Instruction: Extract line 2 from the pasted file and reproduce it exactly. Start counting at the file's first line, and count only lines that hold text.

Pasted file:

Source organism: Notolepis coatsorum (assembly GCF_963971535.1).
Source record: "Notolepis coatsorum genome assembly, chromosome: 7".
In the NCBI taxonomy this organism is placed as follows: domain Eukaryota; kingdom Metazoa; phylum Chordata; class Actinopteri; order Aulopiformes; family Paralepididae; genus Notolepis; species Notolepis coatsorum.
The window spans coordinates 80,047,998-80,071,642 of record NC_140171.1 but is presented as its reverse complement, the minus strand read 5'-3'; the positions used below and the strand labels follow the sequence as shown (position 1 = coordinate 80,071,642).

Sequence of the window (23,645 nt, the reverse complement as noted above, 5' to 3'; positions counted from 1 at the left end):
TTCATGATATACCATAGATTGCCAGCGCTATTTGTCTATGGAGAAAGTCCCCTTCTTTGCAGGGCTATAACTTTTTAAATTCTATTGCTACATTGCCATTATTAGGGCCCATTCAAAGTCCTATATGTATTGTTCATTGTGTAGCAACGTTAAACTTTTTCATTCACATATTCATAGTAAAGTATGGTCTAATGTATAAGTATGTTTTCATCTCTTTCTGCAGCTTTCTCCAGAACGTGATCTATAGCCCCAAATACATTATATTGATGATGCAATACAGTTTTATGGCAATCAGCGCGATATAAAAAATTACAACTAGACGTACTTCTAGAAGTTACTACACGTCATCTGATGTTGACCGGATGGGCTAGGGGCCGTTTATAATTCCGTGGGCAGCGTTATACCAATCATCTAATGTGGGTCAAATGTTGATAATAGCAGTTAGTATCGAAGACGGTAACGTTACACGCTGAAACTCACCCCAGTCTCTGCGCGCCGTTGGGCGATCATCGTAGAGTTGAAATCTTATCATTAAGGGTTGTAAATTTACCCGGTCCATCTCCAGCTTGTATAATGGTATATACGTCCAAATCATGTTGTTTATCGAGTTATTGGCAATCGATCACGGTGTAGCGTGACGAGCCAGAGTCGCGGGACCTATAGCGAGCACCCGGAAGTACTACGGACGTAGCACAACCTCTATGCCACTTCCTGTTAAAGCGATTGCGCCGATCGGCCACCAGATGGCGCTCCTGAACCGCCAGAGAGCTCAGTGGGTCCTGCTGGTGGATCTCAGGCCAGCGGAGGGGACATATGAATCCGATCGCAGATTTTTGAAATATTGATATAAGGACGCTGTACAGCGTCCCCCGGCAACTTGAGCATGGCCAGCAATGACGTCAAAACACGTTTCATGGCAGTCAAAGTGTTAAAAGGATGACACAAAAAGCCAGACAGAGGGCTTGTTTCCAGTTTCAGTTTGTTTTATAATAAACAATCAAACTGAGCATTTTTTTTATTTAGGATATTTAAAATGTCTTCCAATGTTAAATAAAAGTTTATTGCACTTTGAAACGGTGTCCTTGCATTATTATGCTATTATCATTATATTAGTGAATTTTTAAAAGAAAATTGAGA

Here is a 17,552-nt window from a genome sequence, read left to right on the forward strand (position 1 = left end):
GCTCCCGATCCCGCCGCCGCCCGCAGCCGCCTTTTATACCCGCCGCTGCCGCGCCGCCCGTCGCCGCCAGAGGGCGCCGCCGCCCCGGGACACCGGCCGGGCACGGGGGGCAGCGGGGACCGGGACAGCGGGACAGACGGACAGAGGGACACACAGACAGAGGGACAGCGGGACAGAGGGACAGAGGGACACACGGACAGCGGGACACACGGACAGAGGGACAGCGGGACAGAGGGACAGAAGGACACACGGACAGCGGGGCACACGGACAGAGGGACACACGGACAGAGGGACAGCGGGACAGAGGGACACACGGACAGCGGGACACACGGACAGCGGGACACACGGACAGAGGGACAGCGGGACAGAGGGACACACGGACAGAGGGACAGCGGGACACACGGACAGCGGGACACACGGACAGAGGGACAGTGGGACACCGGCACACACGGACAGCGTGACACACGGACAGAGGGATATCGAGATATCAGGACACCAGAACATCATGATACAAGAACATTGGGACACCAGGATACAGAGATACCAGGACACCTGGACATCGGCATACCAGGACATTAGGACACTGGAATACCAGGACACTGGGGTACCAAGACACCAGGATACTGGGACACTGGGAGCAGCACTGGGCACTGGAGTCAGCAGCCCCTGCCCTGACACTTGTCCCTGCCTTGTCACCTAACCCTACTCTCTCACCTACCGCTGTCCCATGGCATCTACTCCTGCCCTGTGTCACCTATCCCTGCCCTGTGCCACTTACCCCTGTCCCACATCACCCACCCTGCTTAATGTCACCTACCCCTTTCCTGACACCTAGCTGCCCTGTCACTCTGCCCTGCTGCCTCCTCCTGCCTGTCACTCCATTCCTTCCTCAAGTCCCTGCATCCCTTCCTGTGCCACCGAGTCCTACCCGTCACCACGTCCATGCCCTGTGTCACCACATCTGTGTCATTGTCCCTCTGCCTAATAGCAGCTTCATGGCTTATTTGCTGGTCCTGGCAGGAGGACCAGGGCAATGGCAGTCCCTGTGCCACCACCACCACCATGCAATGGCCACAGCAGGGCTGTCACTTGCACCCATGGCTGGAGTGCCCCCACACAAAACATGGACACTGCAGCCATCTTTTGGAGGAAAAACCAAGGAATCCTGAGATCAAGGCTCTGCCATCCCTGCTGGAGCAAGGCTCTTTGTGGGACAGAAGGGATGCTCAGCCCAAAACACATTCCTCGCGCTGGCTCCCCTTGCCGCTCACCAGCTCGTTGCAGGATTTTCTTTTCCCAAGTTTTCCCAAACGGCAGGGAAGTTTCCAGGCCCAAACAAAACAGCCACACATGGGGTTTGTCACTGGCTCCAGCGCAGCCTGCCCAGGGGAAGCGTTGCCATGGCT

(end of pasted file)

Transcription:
Source record: "Notolepis coatsorum genome assembly, chromosome: 7".